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Using Photography and Photogrammetry to Create a Video Game World



For the upcoming game Rustclad, indie video game studio Skull Theatre is taking a different approach towards designing a virtual world. Instead of creating it entirely inside of a 3D design program and trying to mimic reality, the studio is using a technique called photogrammetry to design the world of Rustclad using photographs of artistically altered real world objects.

According to Skull Theatre, photogrammetry is “the process of creating a geometric representation of an object from photographs.” The team creates (or finds) props in the real world, photographs them from several angles using a custom-built lighting rig and stage, and then uses the freeware software 123D Catch to literally bring these objects into the Rustclad world.

Although the Skull Theatre team was driven to use this technique partially out of a need to find a cheaper solution, the results they’re getting by dressing up real world objects are pretty stunning. Take a look:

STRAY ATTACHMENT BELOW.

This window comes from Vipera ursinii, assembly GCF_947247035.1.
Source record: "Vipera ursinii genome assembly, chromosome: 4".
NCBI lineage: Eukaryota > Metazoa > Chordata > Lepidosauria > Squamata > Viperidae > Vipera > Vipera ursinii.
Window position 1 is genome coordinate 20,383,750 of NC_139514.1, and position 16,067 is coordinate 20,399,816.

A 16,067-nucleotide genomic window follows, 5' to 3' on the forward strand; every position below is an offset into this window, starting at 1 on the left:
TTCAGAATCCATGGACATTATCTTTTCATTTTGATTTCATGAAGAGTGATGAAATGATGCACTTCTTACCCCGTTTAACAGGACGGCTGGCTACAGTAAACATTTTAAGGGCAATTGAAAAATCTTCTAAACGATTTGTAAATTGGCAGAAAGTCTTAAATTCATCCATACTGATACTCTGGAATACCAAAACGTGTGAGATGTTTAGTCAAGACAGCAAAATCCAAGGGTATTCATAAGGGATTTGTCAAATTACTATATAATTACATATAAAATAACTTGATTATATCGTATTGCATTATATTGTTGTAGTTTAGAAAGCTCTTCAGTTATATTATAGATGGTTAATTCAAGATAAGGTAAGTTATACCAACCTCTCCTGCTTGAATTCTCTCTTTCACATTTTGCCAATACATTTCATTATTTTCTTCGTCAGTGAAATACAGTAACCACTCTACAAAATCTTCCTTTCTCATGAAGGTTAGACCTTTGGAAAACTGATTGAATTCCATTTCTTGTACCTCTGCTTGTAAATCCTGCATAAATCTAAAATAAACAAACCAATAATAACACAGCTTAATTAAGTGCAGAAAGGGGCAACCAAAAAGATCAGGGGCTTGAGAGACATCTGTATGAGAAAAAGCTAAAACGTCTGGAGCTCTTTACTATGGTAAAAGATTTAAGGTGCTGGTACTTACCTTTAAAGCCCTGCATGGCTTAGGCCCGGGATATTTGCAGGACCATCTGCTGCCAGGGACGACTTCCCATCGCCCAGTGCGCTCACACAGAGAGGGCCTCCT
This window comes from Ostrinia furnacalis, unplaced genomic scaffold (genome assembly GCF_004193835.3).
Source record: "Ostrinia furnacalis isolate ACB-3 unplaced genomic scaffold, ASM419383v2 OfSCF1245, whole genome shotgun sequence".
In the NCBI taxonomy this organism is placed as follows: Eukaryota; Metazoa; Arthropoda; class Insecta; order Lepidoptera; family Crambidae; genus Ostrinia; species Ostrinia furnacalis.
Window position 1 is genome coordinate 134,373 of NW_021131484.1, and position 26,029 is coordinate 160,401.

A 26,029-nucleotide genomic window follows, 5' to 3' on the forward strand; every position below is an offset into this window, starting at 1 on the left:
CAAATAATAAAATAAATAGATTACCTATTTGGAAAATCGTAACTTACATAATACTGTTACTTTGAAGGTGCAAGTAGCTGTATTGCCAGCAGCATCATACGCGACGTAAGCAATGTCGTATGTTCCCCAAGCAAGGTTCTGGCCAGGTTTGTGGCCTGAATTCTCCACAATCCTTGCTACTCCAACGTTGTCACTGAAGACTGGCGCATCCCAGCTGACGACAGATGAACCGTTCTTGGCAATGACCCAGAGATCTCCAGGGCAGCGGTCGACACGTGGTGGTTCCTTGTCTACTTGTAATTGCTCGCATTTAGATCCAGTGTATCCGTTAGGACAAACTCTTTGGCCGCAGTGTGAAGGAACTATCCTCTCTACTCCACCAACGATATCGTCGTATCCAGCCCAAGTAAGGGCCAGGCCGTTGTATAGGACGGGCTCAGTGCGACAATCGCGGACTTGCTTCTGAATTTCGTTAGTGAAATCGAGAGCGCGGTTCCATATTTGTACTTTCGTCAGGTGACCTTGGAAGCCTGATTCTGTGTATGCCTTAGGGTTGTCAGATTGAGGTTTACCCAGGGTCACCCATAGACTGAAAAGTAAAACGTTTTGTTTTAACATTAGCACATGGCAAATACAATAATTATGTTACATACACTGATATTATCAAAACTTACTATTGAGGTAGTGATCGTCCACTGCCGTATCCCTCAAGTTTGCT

The process isn’t new, but to the team’s knowledge this is the first time someone is using photogrammetry to create all of their game art. And although there are a few limitations, there are plenty of advantages too:

Digital artistry has a high learning curve and can involve years of schooling or job-related experience in order for an artist to produce high-quality digital art. Photogrammetry on the other hand, lets you fall back on classical skills, working in a medium where realism is a natural byproduct rather than a conscious effort. Similarly, you can take advantage of found art, which takes no effort to create. All of the rocks and plants in our game were found in our neighborhood. And last but certainly not least, it’s really fun to make a video game by hand.

You can get more info on Rustclad and the fascinating way in which Skull Theatre is designing it over on the studio’s website. And while you’re there, be sure to check out the Photogrammetry FAQ; all of the software and hardware Skull is using to create the game is available to you and me for no more than the studio spent on it (in the case of the 123D Catch software, entirely free). Photographers interested in video game design should definitely take a look.

(via Popular Photography)